The original Linzer Torte recipes, the ones from 1653, were based on almonds, with the popular hazelnut variation coming later. Spices were not specified, clarified butter was kneaded into the dough, and the torte was baked like a pie in a “silver dish.” The latticed top and the jam or jelly filling (originally red currant jelly) have been around since the beginning. Eventually the dish evolved to become the beloved treat it is today, featuring a free-standing crust made from ground almonds, hazelnuts, or both, combined with wheat flour, eggs, butter, sugar, and a mixture of lemon, cinnamon, clove, nutmeg, and vanilla.


In deciding what to make, I combed the web and my cookbooks for Linzer Torte inspiration. I knew I wanted to follow one of these very old recipes, since that’s part of the fun for me of this month’s theme. But I also wanted to see if I could find a successful gluten-free version to add to my own baking repertoire. And I had the notion that Linzer Torte could be a delicious breakfast treat if it weren’t so full of sugar and butter, so when I found a recipe using agave nectar and grapeseed oil, I decided to try that as well.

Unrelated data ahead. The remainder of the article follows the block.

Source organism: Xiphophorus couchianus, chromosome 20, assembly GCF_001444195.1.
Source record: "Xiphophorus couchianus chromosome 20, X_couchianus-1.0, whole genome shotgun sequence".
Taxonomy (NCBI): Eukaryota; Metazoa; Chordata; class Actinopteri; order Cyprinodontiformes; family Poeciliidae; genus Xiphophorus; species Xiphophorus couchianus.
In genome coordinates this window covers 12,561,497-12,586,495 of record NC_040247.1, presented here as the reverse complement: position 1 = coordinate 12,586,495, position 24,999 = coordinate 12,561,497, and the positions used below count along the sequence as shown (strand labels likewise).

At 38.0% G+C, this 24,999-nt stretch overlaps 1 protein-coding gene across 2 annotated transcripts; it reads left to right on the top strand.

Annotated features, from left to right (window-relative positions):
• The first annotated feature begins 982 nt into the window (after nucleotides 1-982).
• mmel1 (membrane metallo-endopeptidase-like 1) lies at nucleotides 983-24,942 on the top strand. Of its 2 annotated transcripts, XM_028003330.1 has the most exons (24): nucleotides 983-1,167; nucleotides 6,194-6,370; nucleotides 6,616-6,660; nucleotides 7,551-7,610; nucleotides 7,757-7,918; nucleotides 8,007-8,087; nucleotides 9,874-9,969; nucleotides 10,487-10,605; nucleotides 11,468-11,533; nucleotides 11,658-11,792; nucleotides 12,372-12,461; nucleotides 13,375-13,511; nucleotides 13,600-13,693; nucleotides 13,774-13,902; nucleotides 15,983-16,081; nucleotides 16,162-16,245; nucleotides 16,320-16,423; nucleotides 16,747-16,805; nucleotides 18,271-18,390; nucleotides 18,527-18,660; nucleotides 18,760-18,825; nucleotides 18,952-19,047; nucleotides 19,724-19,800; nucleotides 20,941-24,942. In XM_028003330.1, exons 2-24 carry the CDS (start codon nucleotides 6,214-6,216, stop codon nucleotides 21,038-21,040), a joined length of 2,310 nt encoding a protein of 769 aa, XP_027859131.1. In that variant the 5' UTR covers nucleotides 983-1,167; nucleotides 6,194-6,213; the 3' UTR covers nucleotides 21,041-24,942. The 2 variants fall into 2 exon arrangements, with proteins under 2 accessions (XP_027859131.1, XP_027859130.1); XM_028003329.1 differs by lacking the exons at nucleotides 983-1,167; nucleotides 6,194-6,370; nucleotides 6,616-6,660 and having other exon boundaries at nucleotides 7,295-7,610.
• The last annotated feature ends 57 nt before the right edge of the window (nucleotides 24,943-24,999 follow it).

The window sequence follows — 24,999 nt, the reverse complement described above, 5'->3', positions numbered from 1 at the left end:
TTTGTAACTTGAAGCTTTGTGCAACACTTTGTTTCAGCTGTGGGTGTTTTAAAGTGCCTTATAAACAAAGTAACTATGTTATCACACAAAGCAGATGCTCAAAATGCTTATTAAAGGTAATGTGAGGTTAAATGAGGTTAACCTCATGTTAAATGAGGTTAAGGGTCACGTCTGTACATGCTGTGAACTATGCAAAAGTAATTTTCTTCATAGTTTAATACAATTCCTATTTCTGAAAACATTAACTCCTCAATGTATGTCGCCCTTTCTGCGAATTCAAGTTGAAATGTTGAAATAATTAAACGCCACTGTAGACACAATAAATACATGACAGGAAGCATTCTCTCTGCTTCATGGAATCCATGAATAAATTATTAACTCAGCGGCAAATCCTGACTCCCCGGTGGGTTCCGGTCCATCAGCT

The great Linzer Torte Experiment (or Linzer Tortztravaganza! as I like to call it) was about to begin.

linzer_originalIn the first corner: the “Original Linzer Torte,” straight from the Linz tourism website and the nearest bet I could find for a translation of the 17th century recipes. Made with wheat, this torte is not about to become a regular addition to my life, but I wanted to start with the original.

lonzer_bostonIn the next corner: the Boston Globe Gluten-Free Linzer Torte. This torte uses garbanzo bean flour and cornstarch in place of the wheat flour. I decided to use the spices called for in this recipe, with the addition of freshly grated nutmeg, in all the tortes. I wanted to compare the substrate, not the flavoring, of each one.

linzer_agave1Holding down the healthy corner: Linzer Hearts from the blog Elana’s Pantry. These are made using only almond flour, with grapeseed oil in place of butter and agave nectar instead of sugar. This recipe is vegan as well, no eggs. The original recipe was for cookies, but I decided to see how it worked as a torte.